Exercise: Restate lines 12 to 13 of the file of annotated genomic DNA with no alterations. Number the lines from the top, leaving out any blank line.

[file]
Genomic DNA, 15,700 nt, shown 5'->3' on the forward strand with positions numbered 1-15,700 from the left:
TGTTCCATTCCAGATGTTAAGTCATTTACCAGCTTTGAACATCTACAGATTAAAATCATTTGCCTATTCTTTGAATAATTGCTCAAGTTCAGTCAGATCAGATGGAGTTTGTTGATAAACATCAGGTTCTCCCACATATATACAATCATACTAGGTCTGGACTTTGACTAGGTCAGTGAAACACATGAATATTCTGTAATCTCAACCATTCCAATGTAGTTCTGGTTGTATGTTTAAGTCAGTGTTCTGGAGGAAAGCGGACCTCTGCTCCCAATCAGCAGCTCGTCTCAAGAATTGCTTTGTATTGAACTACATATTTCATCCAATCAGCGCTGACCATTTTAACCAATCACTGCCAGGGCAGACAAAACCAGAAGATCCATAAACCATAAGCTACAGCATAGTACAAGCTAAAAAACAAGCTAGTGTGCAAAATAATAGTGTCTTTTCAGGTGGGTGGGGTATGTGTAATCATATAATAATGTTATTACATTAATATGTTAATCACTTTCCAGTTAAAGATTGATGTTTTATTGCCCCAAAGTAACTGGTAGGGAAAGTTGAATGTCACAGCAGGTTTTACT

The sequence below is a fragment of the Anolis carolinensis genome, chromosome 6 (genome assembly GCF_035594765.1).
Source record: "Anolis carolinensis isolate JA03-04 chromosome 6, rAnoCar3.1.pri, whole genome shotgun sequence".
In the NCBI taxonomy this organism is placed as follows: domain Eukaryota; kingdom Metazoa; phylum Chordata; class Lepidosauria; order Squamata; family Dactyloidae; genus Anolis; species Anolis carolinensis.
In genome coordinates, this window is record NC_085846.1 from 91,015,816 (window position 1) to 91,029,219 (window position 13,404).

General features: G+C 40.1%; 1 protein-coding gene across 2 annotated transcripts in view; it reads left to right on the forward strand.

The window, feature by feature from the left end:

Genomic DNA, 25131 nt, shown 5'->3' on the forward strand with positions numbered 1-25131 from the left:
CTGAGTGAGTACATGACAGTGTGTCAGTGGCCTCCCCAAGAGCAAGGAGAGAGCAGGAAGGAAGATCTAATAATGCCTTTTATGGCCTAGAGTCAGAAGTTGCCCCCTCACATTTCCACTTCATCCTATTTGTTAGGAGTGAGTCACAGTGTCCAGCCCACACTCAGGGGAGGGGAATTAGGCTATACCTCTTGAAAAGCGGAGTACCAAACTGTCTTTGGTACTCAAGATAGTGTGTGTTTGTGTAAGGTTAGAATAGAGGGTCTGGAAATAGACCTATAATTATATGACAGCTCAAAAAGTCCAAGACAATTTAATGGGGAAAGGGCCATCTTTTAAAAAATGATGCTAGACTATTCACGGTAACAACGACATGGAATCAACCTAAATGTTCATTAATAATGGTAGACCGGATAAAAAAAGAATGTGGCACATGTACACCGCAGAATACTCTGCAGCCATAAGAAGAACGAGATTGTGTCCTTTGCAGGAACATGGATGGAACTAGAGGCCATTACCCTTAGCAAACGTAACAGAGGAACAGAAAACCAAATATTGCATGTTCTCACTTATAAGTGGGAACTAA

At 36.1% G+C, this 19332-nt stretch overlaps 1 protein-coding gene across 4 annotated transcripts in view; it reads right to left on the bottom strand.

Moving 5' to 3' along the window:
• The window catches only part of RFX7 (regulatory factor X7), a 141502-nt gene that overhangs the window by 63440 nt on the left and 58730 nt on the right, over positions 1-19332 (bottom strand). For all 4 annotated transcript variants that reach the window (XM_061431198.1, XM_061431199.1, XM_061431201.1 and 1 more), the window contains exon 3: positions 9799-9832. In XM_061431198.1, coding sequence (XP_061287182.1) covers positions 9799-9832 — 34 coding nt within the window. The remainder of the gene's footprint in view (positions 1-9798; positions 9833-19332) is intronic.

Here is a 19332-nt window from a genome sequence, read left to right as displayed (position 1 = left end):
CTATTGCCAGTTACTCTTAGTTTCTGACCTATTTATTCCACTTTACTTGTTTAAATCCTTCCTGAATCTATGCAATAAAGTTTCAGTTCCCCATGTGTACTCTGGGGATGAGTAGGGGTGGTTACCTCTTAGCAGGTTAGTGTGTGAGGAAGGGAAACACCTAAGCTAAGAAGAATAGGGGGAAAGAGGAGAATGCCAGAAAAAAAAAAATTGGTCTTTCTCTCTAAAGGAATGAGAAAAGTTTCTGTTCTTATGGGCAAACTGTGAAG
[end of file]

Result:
Moving 5' to 3' along the window:
• The window catches only part of RFX7 (regulatory factor X7), a 141502-nt gene that overhangs the window by 63440 nt on the left and 58730 nt on the right, over positions 1-19332 (bottom strand). For all 4 annotated transcript variants that reach the window (XM_061431198.1, XM_061431199.1, XM_061431201.1 and 1 more), the window contains exon 3: positions 9799-9832. In XM_061431198.1, coding sequence (XP_061287182.1) covers positions 9799-9832 — 34 coding nt within the window. The remainder of the gene's footprint in view (positions 1-9798; positions 9833-19332) is intronic.